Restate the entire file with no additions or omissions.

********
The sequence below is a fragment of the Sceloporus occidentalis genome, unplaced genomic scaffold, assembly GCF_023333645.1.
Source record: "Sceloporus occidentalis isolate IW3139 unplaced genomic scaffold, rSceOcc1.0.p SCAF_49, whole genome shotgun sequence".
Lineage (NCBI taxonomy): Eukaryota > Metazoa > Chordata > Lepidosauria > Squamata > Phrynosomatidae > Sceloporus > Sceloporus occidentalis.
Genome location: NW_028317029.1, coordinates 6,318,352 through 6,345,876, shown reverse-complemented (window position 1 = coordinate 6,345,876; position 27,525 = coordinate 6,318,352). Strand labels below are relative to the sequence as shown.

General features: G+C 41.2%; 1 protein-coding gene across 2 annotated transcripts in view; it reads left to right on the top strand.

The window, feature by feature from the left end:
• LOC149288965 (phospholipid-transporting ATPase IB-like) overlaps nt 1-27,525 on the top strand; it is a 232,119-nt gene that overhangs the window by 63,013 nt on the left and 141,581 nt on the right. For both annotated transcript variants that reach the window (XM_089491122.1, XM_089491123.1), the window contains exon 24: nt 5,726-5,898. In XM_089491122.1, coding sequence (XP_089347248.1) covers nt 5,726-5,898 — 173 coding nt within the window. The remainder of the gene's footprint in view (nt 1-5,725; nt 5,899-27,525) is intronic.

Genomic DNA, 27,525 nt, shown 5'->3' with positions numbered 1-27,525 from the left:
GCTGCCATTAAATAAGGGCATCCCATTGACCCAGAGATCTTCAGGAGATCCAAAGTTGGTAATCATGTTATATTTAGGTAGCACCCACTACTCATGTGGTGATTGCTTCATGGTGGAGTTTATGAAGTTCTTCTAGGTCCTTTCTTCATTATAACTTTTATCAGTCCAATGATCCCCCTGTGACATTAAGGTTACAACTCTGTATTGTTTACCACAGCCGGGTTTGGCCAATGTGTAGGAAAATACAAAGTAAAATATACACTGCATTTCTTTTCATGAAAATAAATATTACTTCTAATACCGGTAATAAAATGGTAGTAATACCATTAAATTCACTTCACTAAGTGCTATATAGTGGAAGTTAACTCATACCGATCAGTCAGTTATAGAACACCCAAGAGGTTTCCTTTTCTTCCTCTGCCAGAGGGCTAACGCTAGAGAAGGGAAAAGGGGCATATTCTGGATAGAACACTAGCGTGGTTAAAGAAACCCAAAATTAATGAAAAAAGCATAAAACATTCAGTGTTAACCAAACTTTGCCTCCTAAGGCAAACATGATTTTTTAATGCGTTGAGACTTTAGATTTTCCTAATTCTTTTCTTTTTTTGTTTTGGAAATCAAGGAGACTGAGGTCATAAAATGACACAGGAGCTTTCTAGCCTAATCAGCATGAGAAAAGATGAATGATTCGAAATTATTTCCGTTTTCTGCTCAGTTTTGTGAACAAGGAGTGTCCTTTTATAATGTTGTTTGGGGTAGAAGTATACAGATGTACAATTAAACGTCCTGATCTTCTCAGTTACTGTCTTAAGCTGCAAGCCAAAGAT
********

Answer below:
The sequence below is a fragment of the Sceloporus occidentalis genome, unplaced genomic scaffold, assembly GCF_023333645.1.
Source record: "Sceloporus occidentalis isolate IW3139 unplaced genomic scaffold, rSceOcc1.0.p SCAF_49, whole genome shotgun sequence".
Lineage (NCBI taxonomy): Eukaryota > Metazoa > Chordata > Lepidosauria > Squamata > Phrynosomatidae > Sceloporus > Sceloporus occidentalis.
Genome location: NW_028317029.1, coordinates 6,318,352 through 6,345,876, shown reverse-complemented (window position 1 = coordinate 6,345,876; position 27,525 = coordinate 6,318,352). Strand labels below are relative to the sequence as shown.

General features: G+C 41.2%; 1 protein-coding gene across 2 annotated transcripts in view; it reads left to right on the top strand.

The window, feature by feature from the left end:
• LOC149288965 (phospholipid-transporting ATPase IB-like) overlaps nt 1-27,525 on the top strand; it is a 232,119-nt gene that overhangs the window by 63,013 nt on the left and 141,581 nt on the right. For both annotated transcript variants that reach the window (XM_089491122.1, XM_089491123.1), the window contains exon 24: nt 5,726-5,898. In XM_089491122.1, coding sequence (XP_089347248.1) covers nt 5,726-5,898 — 173 coding nt within the window. The remainder of the gene's footprint in view (nt 1-5,725; nt 5,899-27,525) is intronic.

Genomic DNA, 27,525 nt, shown 5'->3' with positions numbered 1-27,525 from the left:
GCTGCCATTAAATAAGGGCATCCCATTGACCCAGAGATCTTCAGGAGATCCAAAGTTGGTAATCATGTTATATTTAGGTAGCACCCACTACTCATGTGGTGATTGCTTCATGGTGGAGTTTATGAAGTTCTTCTAGGTCCTTTCTTCATTATAACTTTTATCAGTCCAATGATCCCCCTGTGACATTAAGGTTACAACTCTGTATTGTTTACCACAGCCGGGTTTGGCCAATGTGTAGGAAAATACAAAGTAAAATATACACTGCATTTCTTTTCATGAAAATAAATATTACTTCTAATACCGGTAATAAAATGGTAGTAATACCATTAAATTCACTTCACTAAGTGCTATATAGTGGAAGTTAACTCATACCGATCAGTCAGTTATAGAACACCCAAGAGGTTTCCTTTTCTTCCTCTGCCAGAGGGCTAACGCTAGAGAAGGGAAAAGGGGCATATTCTGGATAGAACACTAGCGTGGTTAAAGAAACCCAAAATTAATGAAAAAAGCATAAAACATTCAGTGTTAACCAAACTTTGCCTCCTAAGGCAAACATGATTTTTTAATGCGTTGAGACTTTAGATTTTCCTAATTCTTTTCTTTTTTTGTTTTGGAAATCAAGGAGACTGAGGTCATAAAATGACACAGGAGCTTTCTAGCCTAATCAGCATGAGAAAAGATGAATGATTCGAAATTATTTCCGTTTTCTGCTCAGTTTTGTGAACAAGGAGTGTCCTTTTATAATGTTGTTTGGGGTAGAAGTATACAGATGTACAATTAAACGTCCTGATCTTCTCAGTTACTGTCTTAAGCTGCAAGCCAAAGAT